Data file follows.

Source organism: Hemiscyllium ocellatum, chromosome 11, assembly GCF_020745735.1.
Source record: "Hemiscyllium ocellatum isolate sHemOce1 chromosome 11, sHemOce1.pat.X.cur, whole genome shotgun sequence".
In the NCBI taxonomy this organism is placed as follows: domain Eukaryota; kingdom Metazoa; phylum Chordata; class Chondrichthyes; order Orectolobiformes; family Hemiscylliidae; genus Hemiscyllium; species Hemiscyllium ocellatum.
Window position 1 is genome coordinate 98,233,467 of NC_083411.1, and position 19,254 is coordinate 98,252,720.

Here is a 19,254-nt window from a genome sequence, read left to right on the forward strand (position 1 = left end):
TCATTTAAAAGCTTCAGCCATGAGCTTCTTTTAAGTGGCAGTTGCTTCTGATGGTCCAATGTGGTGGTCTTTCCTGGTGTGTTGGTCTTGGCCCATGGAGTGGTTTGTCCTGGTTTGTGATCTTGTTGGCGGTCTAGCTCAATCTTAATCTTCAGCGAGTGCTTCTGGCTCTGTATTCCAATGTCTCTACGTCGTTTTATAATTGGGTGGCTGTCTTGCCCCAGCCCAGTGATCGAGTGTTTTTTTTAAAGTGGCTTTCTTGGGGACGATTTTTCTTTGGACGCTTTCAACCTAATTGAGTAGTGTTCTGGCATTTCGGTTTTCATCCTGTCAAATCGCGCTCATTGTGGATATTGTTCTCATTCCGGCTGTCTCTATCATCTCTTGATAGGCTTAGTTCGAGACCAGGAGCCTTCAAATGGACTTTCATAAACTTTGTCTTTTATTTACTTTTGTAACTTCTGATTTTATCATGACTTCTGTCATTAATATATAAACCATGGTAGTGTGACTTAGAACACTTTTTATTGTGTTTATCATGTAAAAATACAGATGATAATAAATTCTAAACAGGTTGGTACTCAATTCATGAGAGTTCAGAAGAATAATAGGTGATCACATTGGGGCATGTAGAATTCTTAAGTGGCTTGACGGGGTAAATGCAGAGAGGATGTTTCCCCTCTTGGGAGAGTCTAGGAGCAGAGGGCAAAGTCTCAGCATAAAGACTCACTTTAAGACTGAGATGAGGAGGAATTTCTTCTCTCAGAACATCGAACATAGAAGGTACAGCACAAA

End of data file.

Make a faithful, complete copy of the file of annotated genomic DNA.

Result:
Source organism: Hemiscyllium ocellatum, chromosome 11, assembly GCF_020745735.1.
Source record: "Hemiscyllium ocellatum isolate sHemOce1 chromosome 11, sHemOce1.pat.X.cur, whole genome shotgun sequence".
In the NCBI taxonomy this organism is placed as follows: domain Eukaryota; kingdom Metazoa; phylum Chordata; class Chondrichthyes; order Orectolobiformes; family Hemiscylliidae; genus Hemiscyllium; species Hemiscyllium ocellatum.
Window position 1 is genome coordinate 98,233,467 of NC_083411.1, and position 19,254 is coordinate 98,252,720.

Here is a 19,254-nt window from a genome sequence, read left to right on the forward strand (position 1 = left end):
TCATTTAAAAGCTTCAGCCATGAGCTTCTTTTAAGTGGCAGTTGCTTCTGATGGTCCAATGTGGTGGTCTTTCCTGGTGTGTTGGTCTTGGCCCATGGAGTGGTTTGTCCTGGTTTGTGATCTTGTTGGCGGTCTAGCTCAATCTTAATCTTCAGCGAGTGCTTCTGGCTCTGTATTCCAATGTCTCTACGTCGTTTTATAATTGGGTGGCTGTCTTGCCCCAGCCCAGTGATCGAGTGTTTTTTTTAAAGTGGCTTTCTTGGGGACGATTTTTCTTTGGACGCTTTCAACCTAATTGAGTAGTGTTCTGGCATTTCGGTTTTCATCCTGTCAAATCGCGCTCATTGTGGATATTGTTCTCATTCCGGCTGTCTCTATCATCTCTTGATAGGCTTAGTTCGAGACCAGGAGCCTTCAAATGGACTTTCATAAACTTTGTCTTTTATTTACTTTTGTAACTTCTGATTTTATCATGACTTCTGTCATTAATATATAAACCATGGTAGTGTGACTTAGAACACTTTTTATTGTGTTTATCATGTAAAAATACAGATGATAATAAATTCTAAACAGGTTGGTACTCAATTCATGAGAGTTCAGAAGAATAATAGGTGATCACATTGGGGCATGTAGAATTCTTAAGTGGCTTGACGGGGTAAATGCAGAGAGGATGTTTCCCCTCTTGGGAGAGTCTAGGAGCAGAGGGCAAAGTCTCAGCATAAAGACTCACTTTAAGACTGAGATGAGGAGGAATTTCTTCTCTCAGAACATCGAACATAGAAGGTACAGCACAAA